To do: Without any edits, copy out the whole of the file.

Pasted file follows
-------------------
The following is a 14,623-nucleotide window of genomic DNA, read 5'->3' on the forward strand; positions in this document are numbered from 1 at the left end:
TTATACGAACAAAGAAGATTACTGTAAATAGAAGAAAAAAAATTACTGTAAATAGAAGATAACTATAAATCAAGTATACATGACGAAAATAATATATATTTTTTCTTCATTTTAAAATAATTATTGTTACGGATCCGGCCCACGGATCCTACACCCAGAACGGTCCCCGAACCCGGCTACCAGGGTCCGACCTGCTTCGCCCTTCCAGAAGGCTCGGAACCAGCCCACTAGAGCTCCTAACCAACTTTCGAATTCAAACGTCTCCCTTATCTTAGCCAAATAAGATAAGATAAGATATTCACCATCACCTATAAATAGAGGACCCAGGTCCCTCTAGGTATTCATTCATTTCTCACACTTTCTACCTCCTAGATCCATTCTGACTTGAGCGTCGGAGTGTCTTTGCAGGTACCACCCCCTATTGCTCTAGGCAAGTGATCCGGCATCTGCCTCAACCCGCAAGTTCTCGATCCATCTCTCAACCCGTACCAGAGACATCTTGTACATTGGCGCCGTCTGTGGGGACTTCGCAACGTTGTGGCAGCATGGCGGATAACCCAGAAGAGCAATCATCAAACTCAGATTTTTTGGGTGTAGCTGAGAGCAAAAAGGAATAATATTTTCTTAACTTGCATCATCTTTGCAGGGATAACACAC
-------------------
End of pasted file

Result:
The following is a 14,623-nucleotide window of genomic DNA, read 5'->3' on the forward strand; positions in this document are numbered from 1 at the left end:
TTATACGAACAAAGAAGATTACTGTAAATAGAAGAAAAAAAATTACTGTAAATAGAAGATAACTATAAATCAAGTATACATGACGAAAATAATATATATTTTTTCTTCATTTTAAAATAATTATTGTTACGGATCCGGCCCACGGATCCTACACCCAGAACGGTCCCCGAACCCGGCTACCAGGGTCCGACCTGCTTCGCCCTTCCAGAAGGCTCGGAACCAGCCCACTAGAGCTCCTAACCAACTTTCGAATTCAAACGTCTCCCTTATCTTAGCCAAATAAGATAAGATAAGATATTCACCATCACCTATAAATAGAGGACCCAGGTCCCTCTAGGTATTCATTCATTTCTCACACTTTCTACCTCCTAGATCCATTCTGACTTGAGCGTCGGAGTGTCTTTGCAGGTACCACCCCCTATTGCTCTAGGCAAGTGATCCGGCATCTGCCTCAACCCGCAAGTTCTCGATCCATCTCTCAACCCGTACCAGAGACATCTTGTACATTGGCGCCGTCTGTGGGGACTTCGCAACGTTGTGGCAGCATGGCGGATAACCCAGAAGAGCAATCATCAAACTCAGATTTTTTGGGTGTAGCTGAGAGCAAAAAGGAATAATATTTTCTTAACTTGCATCATCTTTGCAGGGATAACACAC